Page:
In a series of expected additional press releases, the Standard & Poor’s credit rating agency is expanding its downgrade of debt securities tied to the now-lower-rated sovereign debt of the United States, including Israeli bonds, Fannie Mae and Freddie Mac, and “pre-funded” municipal bonds. Other credits tied closely to U.S. sovereign debt are also expected to be downgraded shortly, with only a few exceptions.

Most municipal bond issues are not pre-funded with U.S. Treasury securities, and so they aren’t likely to be affected, especially as they rely on local and regional sources of revenues, with little reliance on the federal government to back them up. And, at the moment at least, S&P continues to rate 13 states as AAA.

These downgrades have set off a firestorm of protest, mostly from the White House and the Treasury Department. Secretary Timothy Geithner angrily expressed his views to NBC/CNBC News:

If a $14.3 trillion national debt sounds like a staggering sum, economist Lawrence Kotlikoff's estimate of the nation's real  long-term indebtedness might bowl you over. Kotlikoff, who was a senior economist on President Reagan's Council of Economic Advisers, calculates the debt at $211 trillion.

"We have all these unofficial debts that are massive compared to the official debt," Kotlikoff, a professor at Boston University, said on the weekend edition of National Public Radio's All Things Considered. "If you add up all the promises that have been made for spending obligations, including defense expenditures," Kotlikoff said, "and you subtract all the taxes that we expect to collect, the difference is $211 trillion. That's the fiscal gap. That's our true indebtedness."

Former Federal Reserve Bank Chairman Alan Greenspan came up with a novel way to claim the U.S. government would never default on debt: print the difference. Greenspan told NBC's "Meet the Press" August 7, in response to a question about the recent downgrade in the U.S. bond rating by Standard and Poor's:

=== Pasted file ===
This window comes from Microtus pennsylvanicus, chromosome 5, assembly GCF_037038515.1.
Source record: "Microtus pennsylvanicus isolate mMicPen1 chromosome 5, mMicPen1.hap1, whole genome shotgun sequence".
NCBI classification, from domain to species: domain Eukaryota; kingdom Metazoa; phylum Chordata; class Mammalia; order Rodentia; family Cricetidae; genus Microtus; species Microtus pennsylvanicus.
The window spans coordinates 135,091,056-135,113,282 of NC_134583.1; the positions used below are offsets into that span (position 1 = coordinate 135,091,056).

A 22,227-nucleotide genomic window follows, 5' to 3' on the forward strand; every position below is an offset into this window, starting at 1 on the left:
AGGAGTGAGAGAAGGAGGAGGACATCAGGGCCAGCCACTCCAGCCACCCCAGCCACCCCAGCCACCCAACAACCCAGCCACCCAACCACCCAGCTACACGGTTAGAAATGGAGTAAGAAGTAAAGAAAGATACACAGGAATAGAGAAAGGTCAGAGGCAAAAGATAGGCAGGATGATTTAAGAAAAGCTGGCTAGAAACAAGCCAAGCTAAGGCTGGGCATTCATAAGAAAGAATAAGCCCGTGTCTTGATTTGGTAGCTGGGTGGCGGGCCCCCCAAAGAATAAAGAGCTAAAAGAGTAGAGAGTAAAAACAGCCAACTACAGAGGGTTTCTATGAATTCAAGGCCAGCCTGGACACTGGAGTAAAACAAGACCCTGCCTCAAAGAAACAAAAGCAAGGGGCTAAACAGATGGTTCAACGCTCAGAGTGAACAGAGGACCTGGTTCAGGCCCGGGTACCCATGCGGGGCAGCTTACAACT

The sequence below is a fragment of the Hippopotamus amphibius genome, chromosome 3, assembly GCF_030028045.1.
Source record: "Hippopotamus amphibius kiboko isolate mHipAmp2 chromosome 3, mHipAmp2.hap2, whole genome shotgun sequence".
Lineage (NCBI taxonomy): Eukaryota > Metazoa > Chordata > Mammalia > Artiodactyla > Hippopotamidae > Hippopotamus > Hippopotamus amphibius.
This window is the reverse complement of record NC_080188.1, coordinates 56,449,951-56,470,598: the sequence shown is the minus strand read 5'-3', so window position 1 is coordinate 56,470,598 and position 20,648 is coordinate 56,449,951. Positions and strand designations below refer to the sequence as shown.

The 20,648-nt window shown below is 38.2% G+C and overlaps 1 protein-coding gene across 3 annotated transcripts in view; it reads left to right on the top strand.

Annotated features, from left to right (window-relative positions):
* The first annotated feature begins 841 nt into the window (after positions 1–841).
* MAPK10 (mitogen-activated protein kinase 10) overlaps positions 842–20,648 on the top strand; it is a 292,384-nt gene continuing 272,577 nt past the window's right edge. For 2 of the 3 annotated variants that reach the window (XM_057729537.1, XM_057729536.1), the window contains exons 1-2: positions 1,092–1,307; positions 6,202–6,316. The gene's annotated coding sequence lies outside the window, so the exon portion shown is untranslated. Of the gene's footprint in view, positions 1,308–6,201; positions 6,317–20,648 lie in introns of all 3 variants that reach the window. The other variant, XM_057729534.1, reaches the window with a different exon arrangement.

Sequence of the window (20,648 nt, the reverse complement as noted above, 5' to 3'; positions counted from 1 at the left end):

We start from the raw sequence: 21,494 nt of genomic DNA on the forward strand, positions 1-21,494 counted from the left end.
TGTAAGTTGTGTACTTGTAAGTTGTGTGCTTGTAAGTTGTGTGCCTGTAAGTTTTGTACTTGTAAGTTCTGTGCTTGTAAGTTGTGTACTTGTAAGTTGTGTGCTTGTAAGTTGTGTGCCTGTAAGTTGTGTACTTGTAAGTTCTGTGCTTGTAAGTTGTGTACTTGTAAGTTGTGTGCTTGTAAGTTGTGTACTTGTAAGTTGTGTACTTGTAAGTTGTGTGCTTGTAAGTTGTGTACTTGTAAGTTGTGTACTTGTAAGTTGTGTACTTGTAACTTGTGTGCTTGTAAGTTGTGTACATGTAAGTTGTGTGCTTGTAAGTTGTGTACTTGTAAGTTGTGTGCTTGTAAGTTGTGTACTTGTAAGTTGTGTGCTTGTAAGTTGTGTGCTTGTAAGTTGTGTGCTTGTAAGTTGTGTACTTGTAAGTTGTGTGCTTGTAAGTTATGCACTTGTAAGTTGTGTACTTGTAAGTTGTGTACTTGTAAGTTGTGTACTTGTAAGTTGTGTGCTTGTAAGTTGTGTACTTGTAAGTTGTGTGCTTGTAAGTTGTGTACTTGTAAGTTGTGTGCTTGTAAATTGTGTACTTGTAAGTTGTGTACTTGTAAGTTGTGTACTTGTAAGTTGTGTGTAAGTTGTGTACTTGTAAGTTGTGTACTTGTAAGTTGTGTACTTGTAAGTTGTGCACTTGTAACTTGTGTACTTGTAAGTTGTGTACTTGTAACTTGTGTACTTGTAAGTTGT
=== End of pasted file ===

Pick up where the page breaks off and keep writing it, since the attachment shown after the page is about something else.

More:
This is not an issue of credit rating. The United States can pay any debt it has because we can always print money to do that. So there is zero probability of default.

Analysts ask, Zimbabwe-like inflation of the dollar is not default? They say that Greenspan won't find that argument very persuasive to bond-holders, who won't be able to buy anything with their bonds when they come due.

On Friday, Standard & Poor's kept its word and downgraded the U.S. credit rating for the first time in history — from AAA to AA+. The action came because the debt bill passed last week is not considered stringent enough to stabilize the debt crisis. Treasury Secretary Tim Geithner has already railed against the credit agency, saying it has shown “terrible judgment” in its decision, but some are using the rating downgrade to call for Geithner’s resignation, a move that Geithner had already been considering. At the behest of President Obama, however, Geithner has decided to stay for now.

“Secretary Geithner has let the president know that he plans to stay on in his position at Treasury," Jenni LeCompte, assistant secretary for public affairs, said in a statement today in Washington. "He looks forward to the important work ahead on the challenges facing our great country."

Bloomberg reports:

The eyes of the nation are on Wisconsin again as voters head to the polls to decide the fate of eight state Senators — six Republicans and two Democrats — in a series of historic recall elections. And the stakes are enormous.

Analysts are touting the looming showdown as everything from a “referendum” on the policies of Wisconsin Gov. Scott Walker to an “indicator” of President Obama’s chances of victory in 2012. Control of the Senate could go to Democrats if they manage to unseat three or more of the Republican Senators being targeted.